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Table 1 Summary of results from clinicians related to experiences, beliefs and barriers to involvement

From: Making decisions about treatment for young people diagnosed with depressive disorders: a qualitative study of clinicians’ experiences

Theme Findings
Approach to treatment decision making  
Decision-making model • Vast majority of clinicians employ a collaborative approach to decision-making processes either some, or all, of the time
  • Ultimate decision rests with the client, but clinicians have professional responsibilities
Who should weigh up the potential risks and benefits of different treatment options? • Clinicians present treatment options to clients and discuss the potential risks and benefits of treatment options
  • Most clinicians support a collaborative approach to considering potential risks and benefits of treatment options
  • Small number of clinicians felt that either they should do it themselves or that clients should do it with their support
  • Clinicians role in weighing up risks and benefits ranged from supportive to directive, and included provision of information as a key task
  • Some clinicians made a distinction about the decision-making process and who actually makes the decision
Client values and preferences • Values and preferences important part of treatment decision making, including cultural and religious values, and relevant individual characteristics
  • Clinicians have opinions about the merits of different treatment options and explain the rationale for their choice to clients, particularly when disagreements arise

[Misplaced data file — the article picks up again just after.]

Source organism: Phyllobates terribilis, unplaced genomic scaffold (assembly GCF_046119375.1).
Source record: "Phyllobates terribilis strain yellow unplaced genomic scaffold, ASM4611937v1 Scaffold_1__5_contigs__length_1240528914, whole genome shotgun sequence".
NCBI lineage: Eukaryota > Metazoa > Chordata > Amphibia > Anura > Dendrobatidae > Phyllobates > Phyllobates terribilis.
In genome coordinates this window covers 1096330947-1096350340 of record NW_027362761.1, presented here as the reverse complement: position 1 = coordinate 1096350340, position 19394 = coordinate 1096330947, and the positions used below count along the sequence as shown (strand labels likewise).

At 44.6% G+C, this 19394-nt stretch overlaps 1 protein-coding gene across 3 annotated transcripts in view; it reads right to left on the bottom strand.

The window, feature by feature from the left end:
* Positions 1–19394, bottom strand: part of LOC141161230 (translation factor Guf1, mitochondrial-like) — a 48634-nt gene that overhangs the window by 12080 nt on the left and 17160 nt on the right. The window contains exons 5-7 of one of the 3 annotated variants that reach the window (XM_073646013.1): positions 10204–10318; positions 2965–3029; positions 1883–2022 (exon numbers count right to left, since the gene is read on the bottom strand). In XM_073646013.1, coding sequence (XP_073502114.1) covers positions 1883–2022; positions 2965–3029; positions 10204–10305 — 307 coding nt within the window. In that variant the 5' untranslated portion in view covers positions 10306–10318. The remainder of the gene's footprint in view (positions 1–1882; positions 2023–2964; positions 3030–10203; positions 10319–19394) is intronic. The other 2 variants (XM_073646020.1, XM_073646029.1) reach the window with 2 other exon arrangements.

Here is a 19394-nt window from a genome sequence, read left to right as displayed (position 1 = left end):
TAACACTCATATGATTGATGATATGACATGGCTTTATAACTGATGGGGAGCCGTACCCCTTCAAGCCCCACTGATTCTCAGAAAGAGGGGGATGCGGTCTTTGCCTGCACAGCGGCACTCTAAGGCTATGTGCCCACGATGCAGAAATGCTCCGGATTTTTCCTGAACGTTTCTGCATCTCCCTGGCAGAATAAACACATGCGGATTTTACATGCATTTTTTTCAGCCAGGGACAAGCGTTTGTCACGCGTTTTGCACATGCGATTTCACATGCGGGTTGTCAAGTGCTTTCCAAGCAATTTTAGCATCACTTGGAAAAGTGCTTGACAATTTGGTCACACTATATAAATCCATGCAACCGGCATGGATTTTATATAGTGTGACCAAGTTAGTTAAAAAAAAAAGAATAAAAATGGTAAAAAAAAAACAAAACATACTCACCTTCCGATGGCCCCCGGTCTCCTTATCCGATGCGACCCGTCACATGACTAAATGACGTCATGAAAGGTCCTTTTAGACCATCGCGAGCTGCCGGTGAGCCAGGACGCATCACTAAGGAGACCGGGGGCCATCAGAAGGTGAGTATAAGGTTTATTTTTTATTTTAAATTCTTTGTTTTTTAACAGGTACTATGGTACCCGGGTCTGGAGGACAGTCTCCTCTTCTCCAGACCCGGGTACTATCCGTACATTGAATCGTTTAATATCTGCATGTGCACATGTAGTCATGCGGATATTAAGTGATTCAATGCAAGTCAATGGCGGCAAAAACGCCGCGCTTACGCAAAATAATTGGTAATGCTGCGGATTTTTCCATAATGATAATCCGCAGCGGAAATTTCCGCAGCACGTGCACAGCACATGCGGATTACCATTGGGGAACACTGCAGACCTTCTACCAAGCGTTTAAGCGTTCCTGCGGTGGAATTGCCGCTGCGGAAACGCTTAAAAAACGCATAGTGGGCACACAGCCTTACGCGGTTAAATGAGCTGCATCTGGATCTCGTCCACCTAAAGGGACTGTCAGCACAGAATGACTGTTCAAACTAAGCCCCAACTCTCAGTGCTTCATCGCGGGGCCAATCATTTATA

• Clinicians make some decisions before being discussed with clients
Asking explicitly about preference for involvement • None of the clinicians ask clients explicitly about their preferred level of involvement in treatment decision making
Exceptions to decision making approaches taken by clinicians • Four main circumstances leading to a more paternalistic style of treatment decision making: depression severity and associated decline in functioning; perceived risk levels (i.e. to risk to self or others); perceived client preference for involvement; age/developmental stage of the client
  • These situations involved a shift in dynamics rather than employing a strictly paternalistic approach
  • Several clinicians felt that the client should still have the final decision unless they were being treated involuntarily
  • Caregiver involvement necessary for younger clients
Reasons for involving clients • Therapeutic in and of itself
  • To facilitate engagement of the client
  • The “right thing to do”
  • Developmental stage/age
  • To help young people develop a sense of autonomy
  • “Higher success rate” with treatment
  • Affording clients a “sense of control”
  • Adherence and therefore longer lasting benefits of treatment
  • To promote future help seeking
Caregiver involvement • Optional and based on the preference of the client
  • Encouraged but not mandatory
  • Policy at some services to never insist on caregiver involvement
  • “Ideal” or “essential”; but only with client consent
  • More or less caregiver involvement based on age/maturity of client; depression severity and risk issues; capacity to make decisions
  • Some clients do not have caregivers
  • Usually involves practical assistance and provision of collateral information rather than sharing decision
  • Providing information to caregivers seen as important
  • Potential negative outcomes
Conceptualising involvement  
What constitutes true involvement? • “Joint understanding”
  • Engagement
  • Insight
  • Willingness to be there
  • Having an opinion; feeling comfortable to openly criticise experiences of treatment
  • Freedom for “mutual agreement and disagreement”
  • “Two way conversation”
  • “Equal conversation”
  • Respect for choices
  • Competency
  • Comprehension
  • Level of articulateness
Information provision  
General • Topics typically covered (e.g. depression, therapy, medication)
  • Information sourcing and provision (e.g. fact sheets, websites)
  • Reasons for varying the content or format of information (e.g. younger clients)